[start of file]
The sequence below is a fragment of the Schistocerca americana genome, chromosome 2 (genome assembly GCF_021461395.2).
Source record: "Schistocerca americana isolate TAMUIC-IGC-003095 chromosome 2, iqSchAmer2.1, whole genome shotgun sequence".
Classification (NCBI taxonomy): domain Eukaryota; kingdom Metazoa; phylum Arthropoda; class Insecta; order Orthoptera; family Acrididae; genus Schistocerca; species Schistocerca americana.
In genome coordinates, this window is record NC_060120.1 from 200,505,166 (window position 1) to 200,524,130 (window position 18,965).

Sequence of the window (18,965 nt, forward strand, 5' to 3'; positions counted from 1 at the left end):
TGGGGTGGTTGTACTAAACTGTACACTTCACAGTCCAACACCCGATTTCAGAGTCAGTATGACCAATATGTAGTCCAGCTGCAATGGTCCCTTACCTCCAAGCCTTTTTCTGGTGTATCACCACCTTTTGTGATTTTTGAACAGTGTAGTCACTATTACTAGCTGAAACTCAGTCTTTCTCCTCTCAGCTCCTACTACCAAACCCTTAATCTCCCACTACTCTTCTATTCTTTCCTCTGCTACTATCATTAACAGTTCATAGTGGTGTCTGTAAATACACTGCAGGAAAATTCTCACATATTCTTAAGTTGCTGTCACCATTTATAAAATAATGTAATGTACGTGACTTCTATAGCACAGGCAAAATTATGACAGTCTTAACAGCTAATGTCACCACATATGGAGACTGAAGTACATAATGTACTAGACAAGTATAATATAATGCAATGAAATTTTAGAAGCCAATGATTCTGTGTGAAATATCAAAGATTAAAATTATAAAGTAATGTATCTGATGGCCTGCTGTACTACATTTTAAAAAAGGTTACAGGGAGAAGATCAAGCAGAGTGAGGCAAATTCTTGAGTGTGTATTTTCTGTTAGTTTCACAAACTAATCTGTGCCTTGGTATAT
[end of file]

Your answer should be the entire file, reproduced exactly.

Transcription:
The sequence below is a fragment of the Schistocerca americana genome, chromosome 2 (genome assembly GCF_021461395.2).
Source record: "Schistocerca americana isolate TAMUIC-IGC-003095 chromosome 2, iqSchAmer2.1, whole genome shotgun sequence".
Classification (NCBI taxonomy): domain Eukaryota; kingdom Metazoa; phylum Arthropoda; class Insecta; order Orthoptera; family Acrididae; genus Schistocerca; species Schistocerca americana.
In genome coordinates, this window is record NC_060120.1 from 200,505,166 (window position 1) to 200,524,130 (window position 18,965).

Sequence of the window (18,965 nt, forward strand, 5' to 3'; positions counted from 1 at the left end):
TGGGGTGGTTGTACTAAACTGTACACTTCACAGTCCAACACCCGATTTCAGAGTCAGTATGACCAATATGTAGTCCAGCTGCAATGGTCCCTTACCTCCAAGCCTTTTTCTGGTGTATCACCACCTTTTGTGATTTTTGAACAGTGTAGTCACTATTACTAGCTGAAACTCAGTCTTTCTCCTCTCAGCTCCTACTACCAAACCCTTAATCTCCCACTACTCTTCTATTCTTTCCTCTGCTACTATCATTAACAGTTCATAGTGGTGTCTGTAAATACACTGCAGGAAAATTCTCACATATTCTTAAGTTGCTGTCACCATTTATAAAATAATGTAATGTACGTGACTTCTATAGCACAGGCAAAATTATGACAGTCTTAACAGCTAATGTCACCACATATGGAGACTGAAGTACATAATGTACTAGACAAGTATAATATAATGCAATGAAATTTTAGAAGCCAATGATTCTGTGTGAAATATCAAAGATTAAAATTATAAAGTAATGTATCTGATGGCCTGCTGTACTACATTTTAAAAAAGGTTACAGGGAGAAGATCAAGCAGAGTGAGGCAAATTCTTGAGTGTGTATTTTCTGTTAGTTTCACAAACTAATCTGTGCCTTGGTATAT